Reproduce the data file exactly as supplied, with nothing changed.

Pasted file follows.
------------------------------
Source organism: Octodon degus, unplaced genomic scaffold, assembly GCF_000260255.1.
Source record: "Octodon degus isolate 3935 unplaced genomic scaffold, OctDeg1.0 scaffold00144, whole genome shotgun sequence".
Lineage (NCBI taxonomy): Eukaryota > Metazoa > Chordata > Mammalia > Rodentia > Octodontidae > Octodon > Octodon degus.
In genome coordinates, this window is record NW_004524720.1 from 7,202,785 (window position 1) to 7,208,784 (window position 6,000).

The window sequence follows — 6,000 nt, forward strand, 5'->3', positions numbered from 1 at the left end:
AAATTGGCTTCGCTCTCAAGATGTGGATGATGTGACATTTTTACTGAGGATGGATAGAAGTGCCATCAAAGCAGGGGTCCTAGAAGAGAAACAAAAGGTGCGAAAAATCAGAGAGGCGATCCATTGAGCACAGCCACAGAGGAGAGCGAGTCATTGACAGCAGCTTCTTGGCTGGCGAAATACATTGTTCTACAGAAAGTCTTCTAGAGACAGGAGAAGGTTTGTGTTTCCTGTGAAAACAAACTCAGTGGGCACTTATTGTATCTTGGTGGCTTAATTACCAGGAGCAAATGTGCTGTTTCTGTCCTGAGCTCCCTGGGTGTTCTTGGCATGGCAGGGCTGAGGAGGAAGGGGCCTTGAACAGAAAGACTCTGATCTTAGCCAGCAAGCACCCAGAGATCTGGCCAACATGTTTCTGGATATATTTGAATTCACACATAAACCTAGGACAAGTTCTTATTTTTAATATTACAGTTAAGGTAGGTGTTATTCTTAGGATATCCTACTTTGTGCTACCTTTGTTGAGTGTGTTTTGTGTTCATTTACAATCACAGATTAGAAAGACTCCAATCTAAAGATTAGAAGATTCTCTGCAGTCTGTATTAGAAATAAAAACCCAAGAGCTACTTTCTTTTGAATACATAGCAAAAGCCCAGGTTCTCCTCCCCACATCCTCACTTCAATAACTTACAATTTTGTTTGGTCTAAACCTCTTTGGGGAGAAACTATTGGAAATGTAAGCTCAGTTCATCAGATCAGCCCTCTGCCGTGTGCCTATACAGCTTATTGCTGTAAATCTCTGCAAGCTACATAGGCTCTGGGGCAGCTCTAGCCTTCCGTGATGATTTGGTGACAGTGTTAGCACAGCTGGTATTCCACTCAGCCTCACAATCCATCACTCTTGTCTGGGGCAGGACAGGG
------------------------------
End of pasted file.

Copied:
Source organism: Octodon degus, unplaced genomic scaffold, assembly GCF_000260255.1.
Source record: "Octodon degus isolate 3935 unplaced genomic scaffold, OctDeg1.0 scaffold00144, whole genome shotgun sequence".
Lineage (NCBI taxonomy): Eukaryota > Metazoa > Chordata > Mammalia > Rodentia > Octodontidae > Octodon > Octodon degus.
In genome coordinates, this window is record NW_004524720.1 from 7,202,785 (window position 1) to 7,208,784 (window position 6,000).

The window sequence follows — 6,000 nt, forward strand, 5'->3', positions numbered from 1 at the left end:
AAATTGGCTTCGCTCTCAAGATGTGGATGATGTGACATTTTTACTGAGGATGGATAGAAGTGCCATCAAAGCAGGGGTCCTAGAAGAGAAACAAAAGGTGCGAAAAATCAGAGAGGCGATCCATTGAGCACAGCCACAGAGGAGAGCGAGTCATTGACAGCAGCTTCTTGGCTGGCGAAATACATTGTTCTACAGAAAGTCTTCTAGAGACAGGAGAAGGTTTGTGTTTCCTGTGAAAACAAACTCAGTGGGCACTTATTGTATCTTGGTGGCTTAATTACCAGGAGCAAATGTGCTGTTTCTGTCCTGAGCTCCCTGGGTGTTCTTGGCATGGCAGGGCTGAGGAGGAAGGGGCCTTGAACAGAAAGACTCTGATCTTAGCCAGCAAGCACCCAGAGATCTGGCCAACATGTTTCTGGATATATTTGAATTCACACATAAACCTAGGACAAGTTCTTATTTTTAATATTACAGTTAAGGTAGGTGTTATTCTTAGGATATCCTACTTTGTGCTACCTTTGTTGAGTGTGTTTTGTGTTCATTTACAATCACAGATTAGAAAGACTCCAATCTAAAGATTAGAAGATTCTCTGCAGTCTGTATTAGAAATAAAAACCCAAGAGCTACTTTCTTTTGAATACATAGCAAAAGCCCAGGTTCTCCTCCCCACATCCTCACTTCAATAACTTACAATTTTGTTTGGTCTAAACCTCTTTGGGGAGAAACTATTGGAAATGTAAGCTCAGTTCATCAGATCAGCCCTCTGCCGTGTGCCTATACAGCTTATTGCTGTAAATCTCTGCAAGCTACATAGGCTCTGGGGCAGCTCTAGCCTTCCGTGATGATTTGGTGACAGTGTTAGCACAGCTGGTATTCCACTCAGCCTCACAATCCATCACTCTTGTCTGGGGCAGGACAGGG